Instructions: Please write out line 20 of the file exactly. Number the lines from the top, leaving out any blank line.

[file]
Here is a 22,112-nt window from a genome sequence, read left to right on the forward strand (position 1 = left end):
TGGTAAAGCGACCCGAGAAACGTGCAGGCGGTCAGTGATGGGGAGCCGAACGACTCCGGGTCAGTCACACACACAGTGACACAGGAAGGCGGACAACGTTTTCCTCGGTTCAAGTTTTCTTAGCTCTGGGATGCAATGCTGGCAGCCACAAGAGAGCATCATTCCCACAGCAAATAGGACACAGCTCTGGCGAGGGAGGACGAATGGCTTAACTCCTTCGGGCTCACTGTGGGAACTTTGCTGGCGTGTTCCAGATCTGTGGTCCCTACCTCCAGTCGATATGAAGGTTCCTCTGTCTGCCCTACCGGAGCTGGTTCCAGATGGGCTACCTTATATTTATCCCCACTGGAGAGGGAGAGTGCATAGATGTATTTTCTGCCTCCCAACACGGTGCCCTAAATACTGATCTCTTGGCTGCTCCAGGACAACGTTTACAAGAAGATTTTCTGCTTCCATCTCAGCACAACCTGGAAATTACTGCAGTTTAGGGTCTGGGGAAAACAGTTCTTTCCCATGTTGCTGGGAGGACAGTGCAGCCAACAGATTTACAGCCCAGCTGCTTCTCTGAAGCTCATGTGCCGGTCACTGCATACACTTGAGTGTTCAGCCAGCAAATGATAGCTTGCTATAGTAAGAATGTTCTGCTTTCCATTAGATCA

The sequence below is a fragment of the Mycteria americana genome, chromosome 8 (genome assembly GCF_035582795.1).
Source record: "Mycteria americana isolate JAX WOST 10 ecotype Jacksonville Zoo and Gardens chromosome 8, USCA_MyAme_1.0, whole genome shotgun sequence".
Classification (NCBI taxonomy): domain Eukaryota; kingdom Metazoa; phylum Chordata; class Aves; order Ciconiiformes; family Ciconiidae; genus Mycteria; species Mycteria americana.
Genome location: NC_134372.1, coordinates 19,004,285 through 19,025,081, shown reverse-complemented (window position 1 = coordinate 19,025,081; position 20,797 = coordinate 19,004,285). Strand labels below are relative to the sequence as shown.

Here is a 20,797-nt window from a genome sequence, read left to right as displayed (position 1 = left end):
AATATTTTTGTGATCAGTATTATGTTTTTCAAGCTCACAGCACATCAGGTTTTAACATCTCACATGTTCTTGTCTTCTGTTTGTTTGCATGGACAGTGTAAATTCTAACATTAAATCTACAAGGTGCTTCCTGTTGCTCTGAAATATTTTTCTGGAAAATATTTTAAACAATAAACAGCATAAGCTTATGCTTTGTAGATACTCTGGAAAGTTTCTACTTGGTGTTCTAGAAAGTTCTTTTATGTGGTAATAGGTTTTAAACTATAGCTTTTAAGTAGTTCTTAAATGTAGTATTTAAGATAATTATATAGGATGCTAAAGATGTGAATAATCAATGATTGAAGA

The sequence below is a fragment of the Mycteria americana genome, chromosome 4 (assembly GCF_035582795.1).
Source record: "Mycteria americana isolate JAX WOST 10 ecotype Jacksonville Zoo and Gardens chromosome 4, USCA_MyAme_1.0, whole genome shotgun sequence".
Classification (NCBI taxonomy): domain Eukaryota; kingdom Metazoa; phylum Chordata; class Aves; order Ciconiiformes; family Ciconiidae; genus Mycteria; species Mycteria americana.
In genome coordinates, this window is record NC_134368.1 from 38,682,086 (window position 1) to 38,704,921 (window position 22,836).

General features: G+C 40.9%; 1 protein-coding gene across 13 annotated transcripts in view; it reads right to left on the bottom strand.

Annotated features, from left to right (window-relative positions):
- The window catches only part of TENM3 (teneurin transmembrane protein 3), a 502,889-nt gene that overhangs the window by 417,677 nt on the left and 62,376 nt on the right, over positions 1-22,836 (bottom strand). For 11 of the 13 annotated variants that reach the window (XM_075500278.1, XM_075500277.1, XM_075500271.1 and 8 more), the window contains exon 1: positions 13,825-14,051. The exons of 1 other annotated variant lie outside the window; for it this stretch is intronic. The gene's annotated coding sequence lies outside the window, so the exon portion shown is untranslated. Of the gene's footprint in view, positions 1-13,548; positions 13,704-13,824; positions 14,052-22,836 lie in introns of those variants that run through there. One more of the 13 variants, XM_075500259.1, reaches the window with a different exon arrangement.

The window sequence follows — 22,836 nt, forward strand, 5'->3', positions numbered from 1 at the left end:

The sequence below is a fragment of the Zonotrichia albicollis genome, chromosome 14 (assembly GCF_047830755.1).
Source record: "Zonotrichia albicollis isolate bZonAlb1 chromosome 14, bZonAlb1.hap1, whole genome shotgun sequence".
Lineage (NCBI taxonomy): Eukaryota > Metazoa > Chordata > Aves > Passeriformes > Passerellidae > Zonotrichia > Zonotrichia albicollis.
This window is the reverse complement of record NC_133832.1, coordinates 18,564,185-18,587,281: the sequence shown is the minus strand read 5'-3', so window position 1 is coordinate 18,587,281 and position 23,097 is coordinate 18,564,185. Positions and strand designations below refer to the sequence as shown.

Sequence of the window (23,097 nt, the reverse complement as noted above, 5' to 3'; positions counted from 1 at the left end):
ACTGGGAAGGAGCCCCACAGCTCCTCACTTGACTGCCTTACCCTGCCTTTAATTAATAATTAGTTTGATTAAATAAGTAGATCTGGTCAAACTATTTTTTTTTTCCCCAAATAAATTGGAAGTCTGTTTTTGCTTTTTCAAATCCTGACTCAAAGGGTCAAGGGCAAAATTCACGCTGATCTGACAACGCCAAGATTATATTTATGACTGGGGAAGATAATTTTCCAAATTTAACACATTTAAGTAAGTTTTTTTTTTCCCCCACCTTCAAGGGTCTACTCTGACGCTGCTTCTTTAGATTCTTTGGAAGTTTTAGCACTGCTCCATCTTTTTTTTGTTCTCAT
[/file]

This window is the reverse complement of record NC_133832.1, coordinates 18,564,185-18,587,281: the sequence shown is the minus strand read 5'-3', so window position 1 is coordinate 18,587,281 and position 23,097 is coordinate 18,564,185. Positions and strand designations below refer to the sequence as shown.